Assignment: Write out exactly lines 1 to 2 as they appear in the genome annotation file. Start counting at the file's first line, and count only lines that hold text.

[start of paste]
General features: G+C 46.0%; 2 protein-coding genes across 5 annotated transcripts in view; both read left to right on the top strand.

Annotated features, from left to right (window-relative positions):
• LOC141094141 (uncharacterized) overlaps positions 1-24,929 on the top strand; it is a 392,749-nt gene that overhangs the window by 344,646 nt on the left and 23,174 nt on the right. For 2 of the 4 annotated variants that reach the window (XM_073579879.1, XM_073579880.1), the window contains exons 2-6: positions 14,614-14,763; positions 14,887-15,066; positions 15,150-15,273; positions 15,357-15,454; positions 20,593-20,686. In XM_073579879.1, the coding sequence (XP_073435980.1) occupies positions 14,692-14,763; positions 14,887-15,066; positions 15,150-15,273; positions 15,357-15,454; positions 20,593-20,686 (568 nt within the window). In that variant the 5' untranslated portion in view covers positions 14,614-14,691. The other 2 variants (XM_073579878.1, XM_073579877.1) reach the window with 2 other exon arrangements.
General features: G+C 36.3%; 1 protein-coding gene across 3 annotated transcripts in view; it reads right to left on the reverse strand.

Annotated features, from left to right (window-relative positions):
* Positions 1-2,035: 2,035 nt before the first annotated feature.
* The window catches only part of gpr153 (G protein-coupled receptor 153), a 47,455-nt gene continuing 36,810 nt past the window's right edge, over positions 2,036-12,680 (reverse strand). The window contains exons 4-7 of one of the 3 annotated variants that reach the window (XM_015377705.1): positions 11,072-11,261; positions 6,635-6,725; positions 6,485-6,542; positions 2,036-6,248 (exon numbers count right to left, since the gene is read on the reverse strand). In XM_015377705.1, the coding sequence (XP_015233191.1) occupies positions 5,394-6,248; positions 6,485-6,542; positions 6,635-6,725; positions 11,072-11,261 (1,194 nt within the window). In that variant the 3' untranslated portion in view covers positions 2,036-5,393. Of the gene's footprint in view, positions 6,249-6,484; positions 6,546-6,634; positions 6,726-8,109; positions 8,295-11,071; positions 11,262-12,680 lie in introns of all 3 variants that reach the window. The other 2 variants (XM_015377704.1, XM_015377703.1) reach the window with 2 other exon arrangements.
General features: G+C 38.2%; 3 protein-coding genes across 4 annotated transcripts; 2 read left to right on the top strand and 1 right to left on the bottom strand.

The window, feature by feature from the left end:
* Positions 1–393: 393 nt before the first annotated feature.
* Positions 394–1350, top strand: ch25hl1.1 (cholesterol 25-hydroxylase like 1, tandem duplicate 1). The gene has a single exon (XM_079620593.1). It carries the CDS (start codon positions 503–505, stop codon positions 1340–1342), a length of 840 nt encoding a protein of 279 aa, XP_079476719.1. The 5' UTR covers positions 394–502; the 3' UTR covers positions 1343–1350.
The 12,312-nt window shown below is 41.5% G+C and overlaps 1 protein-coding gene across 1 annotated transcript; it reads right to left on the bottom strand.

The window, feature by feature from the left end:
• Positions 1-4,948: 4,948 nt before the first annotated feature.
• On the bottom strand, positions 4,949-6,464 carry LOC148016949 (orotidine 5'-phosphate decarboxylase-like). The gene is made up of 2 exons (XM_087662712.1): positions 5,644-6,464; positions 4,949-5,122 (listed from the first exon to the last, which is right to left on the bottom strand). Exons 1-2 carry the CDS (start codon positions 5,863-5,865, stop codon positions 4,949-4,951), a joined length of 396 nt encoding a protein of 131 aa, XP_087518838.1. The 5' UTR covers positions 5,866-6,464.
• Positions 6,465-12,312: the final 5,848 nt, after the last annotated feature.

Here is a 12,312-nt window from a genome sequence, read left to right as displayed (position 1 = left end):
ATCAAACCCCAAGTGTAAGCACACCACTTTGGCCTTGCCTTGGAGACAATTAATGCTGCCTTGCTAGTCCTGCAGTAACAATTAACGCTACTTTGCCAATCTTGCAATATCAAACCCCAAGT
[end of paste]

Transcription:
General features: G+C 46.0%; 2 protein-coding genes across 5 annotated transcripts in view; both read left to right on the top strand.

Annotated features, from left to right (window-relative positions):